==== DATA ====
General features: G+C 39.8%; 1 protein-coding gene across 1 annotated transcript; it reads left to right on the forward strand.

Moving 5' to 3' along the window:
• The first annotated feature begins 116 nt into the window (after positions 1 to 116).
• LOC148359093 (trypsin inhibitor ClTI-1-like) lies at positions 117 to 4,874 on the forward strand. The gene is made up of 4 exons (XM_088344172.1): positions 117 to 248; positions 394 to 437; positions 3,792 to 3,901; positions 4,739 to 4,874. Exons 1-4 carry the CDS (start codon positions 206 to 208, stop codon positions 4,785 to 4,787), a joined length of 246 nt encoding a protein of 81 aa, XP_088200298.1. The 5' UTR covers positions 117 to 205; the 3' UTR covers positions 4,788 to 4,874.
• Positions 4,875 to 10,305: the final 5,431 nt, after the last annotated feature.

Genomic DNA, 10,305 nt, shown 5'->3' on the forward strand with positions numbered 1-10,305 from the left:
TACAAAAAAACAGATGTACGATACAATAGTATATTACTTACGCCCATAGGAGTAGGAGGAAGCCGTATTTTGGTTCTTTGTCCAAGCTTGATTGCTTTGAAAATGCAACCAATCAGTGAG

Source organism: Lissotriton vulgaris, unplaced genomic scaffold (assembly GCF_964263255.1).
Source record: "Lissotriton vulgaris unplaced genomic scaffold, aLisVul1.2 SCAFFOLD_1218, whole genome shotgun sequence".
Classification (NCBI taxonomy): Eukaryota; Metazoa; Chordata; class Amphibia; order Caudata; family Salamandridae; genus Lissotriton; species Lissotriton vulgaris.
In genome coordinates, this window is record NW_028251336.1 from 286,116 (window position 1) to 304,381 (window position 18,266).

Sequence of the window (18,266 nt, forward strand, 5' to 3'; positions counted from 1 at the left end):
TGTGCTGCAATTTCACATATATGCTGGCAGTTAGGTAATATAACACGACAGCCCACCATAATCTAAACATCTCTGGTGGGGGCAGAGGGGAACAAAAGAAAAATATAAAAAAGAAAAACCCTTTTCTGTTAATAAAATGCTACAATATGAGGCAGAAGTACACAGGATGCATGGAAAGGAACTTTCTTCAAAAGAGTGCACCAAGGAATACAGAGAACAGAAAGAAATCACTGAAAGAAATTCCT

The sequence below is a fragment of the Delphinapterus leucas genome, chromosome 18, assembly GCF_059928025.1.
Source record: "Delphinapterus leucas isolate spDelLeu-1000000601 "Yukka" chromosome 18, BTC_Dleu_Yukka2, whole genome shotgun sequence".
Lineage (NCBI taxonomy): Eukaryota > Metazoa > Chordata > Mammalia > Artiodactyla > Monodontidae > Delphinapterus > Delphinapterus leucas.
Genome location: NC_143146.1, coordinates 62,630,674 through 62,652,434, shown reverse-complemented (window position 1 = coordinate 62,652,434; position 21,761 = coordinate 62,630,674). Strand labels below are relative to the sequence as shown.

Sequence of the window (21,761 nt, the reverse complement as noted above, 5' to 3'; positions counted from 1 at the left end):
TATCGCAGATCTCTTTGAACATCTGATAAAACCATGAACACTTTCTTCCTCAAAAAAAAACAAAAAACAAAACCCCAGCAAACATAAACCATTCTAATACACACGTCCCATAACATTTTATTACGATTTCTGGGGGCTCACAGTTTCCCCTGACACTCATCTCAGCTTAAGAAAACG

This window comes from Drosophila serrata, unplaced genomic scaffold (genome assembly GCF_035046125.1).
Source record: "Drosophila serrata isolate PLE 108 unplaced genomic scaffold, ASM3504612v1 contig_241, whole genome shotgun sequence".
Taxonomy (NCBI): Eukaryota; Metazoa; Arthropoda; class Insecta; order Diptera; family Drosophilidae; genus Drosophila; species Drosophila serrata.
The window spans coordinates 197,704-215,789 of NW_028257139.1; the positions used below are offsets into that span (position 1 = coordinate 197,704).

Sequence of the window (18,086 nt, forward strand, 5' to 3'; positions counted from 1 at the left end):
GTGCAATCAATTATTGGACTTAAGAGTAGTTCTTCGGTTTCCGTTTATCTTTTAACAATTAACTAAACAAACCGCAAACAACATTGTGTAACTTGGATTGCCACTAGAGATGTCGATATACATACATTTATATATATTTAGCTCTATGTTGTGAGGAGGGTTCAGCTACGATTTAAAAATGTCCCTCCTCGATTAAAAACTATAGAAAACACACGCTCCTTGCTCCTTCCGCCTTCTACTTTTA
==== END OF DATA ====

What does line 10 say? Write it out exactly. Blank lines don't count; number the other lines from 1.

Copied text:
Classification (NCBI taxonomy): Eukaryota; Metazoa; Chordata; class Amphibia; order Caudata; family Salamandridae; genus Lissotriton; species Lissotriton vulgaris.